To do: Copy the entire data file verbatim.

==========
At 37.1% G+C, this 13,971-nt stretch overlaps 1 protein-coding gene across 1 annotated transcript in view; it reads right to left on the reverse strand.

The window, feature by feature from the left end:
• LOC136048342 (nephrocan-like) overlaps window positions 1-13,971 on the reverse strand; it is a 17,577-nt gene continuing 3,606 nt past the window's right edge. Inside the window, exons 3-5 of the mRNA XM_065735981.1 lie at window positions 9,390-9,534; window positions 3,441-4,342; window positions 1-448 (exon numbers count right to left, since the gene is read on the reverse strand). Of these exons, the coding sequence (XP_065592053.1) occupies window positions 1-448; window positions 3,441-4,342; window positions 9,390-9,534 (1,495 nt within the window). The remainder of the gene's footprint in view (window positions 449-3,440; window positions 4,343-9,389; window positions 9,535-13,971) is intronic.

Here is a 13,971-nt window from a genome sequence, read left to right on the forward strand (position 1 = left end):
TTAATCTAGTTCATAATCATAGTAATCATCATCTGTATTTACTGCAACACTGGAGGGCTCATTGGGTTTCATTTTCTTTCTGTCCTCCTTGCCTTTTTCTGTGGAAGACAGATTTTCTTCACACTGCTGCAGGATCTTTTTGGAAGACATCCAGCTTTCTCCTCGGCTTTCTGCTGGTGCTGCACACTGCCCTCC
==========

At 37.1% G+C, this 13,971-nt stretch overlaps 1 protein-coding gene across 1 annotated transcript in view; it reads right to left on the reverse strand.

The window, feature by feature from the left end:
• LOC136048342 (nephrocan-like) overlaps window positions 1-13,971 on the reverse strand; it is a 17,577-nt gene continuing 3,606 nt past the window's right edge. Inside the window, exons 3-5 of the mRNA XM_065735981.1 lie at window positions 9,390-9,534; window positions 3,441-4,342; window positions 1-448 (exon numbers count right to left, since the gene is read on the reverse strand). Of these exons, the coding sequence (XP_065592053.1) occupies window positions 1-448; window positions 3,441-4,342; window positions 9,390-9,534 (1,495 nt within the window). The remainder of the gene's footprint in view (window positions 449-3,440; window positions 4,343-9,389; window positions 9,535-13,971) is intronic.

Here is a 13,971-nt window from a genome sequence, read left to right on the forward strand (position 1 = left end):
TTAATCTAGTTCATAATCATAGTAATCATCATCTGTATTTACTGCAACACTGGAGGGCTCATTGGGTTTCATTTTCTTTCTGTCCTCCTTGCCTTTTTCTGTGGAAGACAGATTTTCTTCACACTGCTGCAGGATCTTTTTGGAAGACATCCAGCTTTCTCCTCGGCTTTCTGCTGGTGCTGCACACTGCCCTCC